Family New World Blackbirds (Icteridae)

Least Concern

Unicolored Blackbird (Agelasticus cyanopus)


French: Carouge unicolore German: Einfarbstärling Spanish: Varillero negro

Agelaius cyanopus


, 1819,



Closely related to A. xanthophthalmus. Races rather distinct, based on differences in female plumages, and has been suggested that more than one species is involved#R; research needed (specimen material in museums seemingly sparse). Four subspecies recognized.

Subspecies and Distribution
  • A. c. xenicus (Parkes, 1966) – Para Blackbird – NE Brazil (Amapá, NE Pará and N Maranhão); possibly also French Guiana.
  • A. c. beniensis (Parkes, 1966) – N Bolivia (Beni).
  • A. c. cyanopus (Vieillot, 1819) – Unicolored Blackbird – E Bolivia (Santa Cruz) and C & S Brazil (S from Mato Grosso and W São Paulo) S across Paraguay to NE Argentina (S to NE Buenos Aires).
  • A. c. atroolivaceus (Wied, 1831) – Rio de Janeiro Blackbird – coastal plain of E Brazil from Espírito Santo S to Paraná.
  • A few individuals reported from SW Amazonian Peru may belong to race beniensis; reported also from N Bahia, in E Brazil (presumably race atroolivaceus).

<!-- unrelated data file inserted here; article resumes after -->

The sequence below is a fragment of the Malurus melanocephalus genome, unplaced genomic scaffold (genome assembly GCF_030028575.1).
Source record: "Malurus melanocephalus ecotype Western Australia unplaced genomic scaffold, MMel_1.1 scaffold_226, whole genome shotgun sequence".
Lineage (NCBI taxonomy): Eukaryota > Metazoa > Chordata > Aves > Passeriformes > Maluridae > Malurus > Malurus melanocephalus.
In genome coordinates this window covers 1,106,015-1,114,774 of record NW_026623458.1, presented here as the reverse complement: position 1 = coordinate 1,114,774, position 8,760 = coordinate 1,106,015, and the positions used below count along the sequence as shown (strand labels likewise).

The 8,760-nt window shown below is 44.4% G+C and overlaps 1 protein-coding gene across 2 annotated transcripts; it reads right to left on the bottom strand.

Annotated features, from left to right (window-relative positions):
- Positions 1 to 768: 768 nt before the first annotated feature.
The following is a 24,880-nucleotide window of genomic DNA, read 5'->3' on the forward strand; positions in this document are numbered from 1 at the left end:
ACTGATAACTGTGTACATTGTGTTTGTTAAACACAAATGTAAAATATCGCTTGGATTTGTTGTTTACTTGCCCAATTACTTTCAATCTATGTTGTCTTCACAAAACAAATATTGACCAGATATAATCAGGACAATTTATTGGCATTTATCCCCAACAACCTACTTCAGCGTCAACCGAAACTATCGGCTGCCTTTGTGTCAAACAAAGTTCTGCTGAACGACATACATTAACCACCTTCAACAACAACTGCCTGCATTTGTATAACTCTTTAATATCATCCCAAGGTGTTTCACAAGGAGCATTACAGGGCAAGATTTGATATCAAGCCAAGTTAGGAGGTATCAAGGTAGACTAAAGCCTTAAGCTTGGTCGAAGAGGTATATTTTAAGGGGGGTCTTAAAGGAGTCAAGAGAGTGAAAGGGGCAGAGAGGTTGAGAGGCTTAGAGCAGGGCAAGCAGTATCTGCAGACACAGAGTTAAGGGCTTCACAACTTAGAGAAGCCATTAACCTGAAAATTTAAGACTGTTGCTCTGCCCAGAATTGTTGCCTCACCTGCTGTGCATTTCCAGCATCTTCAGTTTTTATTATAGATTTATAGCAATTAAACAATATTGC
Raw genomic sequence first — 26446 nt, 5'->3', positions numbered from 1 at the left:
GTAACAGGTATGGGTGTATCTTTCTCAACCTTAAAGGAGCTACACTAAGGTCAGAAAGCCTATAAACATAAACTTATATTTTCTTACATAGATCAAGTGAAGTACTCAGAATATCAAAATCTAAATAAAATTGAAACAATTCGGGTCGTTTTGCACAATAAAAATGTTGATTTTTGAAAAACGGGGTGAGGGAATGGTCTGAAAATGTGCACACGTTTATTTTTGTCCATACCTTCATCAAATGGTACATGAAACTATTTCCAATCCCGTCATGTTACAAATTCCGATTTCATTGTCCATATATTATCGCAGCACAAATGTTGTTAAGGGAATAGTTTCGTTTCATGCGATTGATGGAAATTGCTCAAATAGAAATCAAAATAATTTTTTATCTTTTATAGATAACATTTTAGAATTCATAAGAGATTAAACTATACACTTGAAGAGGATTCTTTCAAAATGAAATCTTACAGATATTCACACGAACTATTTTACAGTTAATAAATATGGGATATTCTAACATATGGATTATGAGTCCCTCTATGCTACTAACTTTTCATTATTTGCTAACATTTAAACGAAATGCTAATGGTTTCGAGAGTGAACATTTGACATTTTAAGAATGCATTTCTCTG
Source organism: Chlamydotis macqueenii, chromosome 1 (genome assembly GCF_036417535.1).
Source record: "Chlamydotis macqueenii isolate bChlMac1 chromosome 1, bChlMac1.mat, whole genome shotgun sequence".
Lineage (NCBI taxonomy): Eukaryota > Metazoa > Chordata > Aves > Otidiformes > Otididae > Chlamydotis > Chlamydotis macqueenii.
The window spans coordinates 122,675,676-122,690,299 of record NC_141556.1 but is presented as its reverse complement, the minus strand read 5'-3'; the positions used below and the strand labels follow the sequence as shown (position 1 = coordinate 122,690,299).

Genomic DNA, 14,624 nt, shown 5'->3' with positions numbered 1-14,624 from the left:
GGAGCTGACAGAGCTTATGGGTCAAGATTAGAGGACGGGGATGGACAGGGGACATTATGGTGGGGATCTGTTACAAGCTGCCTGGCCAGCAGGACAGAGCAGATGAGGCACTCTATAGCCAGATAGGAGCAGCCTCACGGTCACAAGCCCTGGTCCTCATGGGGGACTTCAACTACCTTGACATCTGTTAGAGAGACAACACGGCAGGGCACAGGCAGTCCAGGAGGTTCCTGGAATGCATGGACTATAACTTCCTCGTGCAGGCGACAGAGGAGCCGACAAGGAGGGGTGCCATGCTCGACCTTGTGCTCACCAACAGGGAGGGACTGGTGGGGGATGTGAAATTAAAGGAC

Descriptive notes

    c. 18–21 cm; male average 40·6 g, female 37·4 g. A slender-billed, long-tailed icterid. Male nominate race is entirely black with very slight bluish gloss; iris dark brown;... read more


    Song, apparently by both sexes, alternating liquid “shr-r-le” rattles with series of repeated... read more


    Permanent marshes with abundant emergent vegetation, such as sedge (Cyperus), Thalia... read more

    Food and feeding

    Arthropods (mostly insects), small vertebrates and seeds; reported as taking nectar from inflorescences of the vine Combretum... read more


    Season Oct–May (mainly Nov–Feb) in NE Argentina; more than one brood attempted per season. Breeds solitarily or in small colonies of up to... read more


    Apparently sedentary.

    Status and conservation

    Not globally threatened. Locally numerous; rare and local in Rio Grande do Sul (S Brazil) and Uruguay. Appears to be locally abundant particularly in Bajo Chaco (Paraguay),... read more

    Recommended citation

    Fraga, R. (2019). Unicolored Blackbird (Agelasticus cyanopus). In: del Hoyo, J., Elliott, A., Sargatal, J., Christie, D.A. & de Juana, E. (eds.). Handbook of the Birds of the World Alive. Lynx Edicions, Barcelona. (retrieved from on 6 December 2019).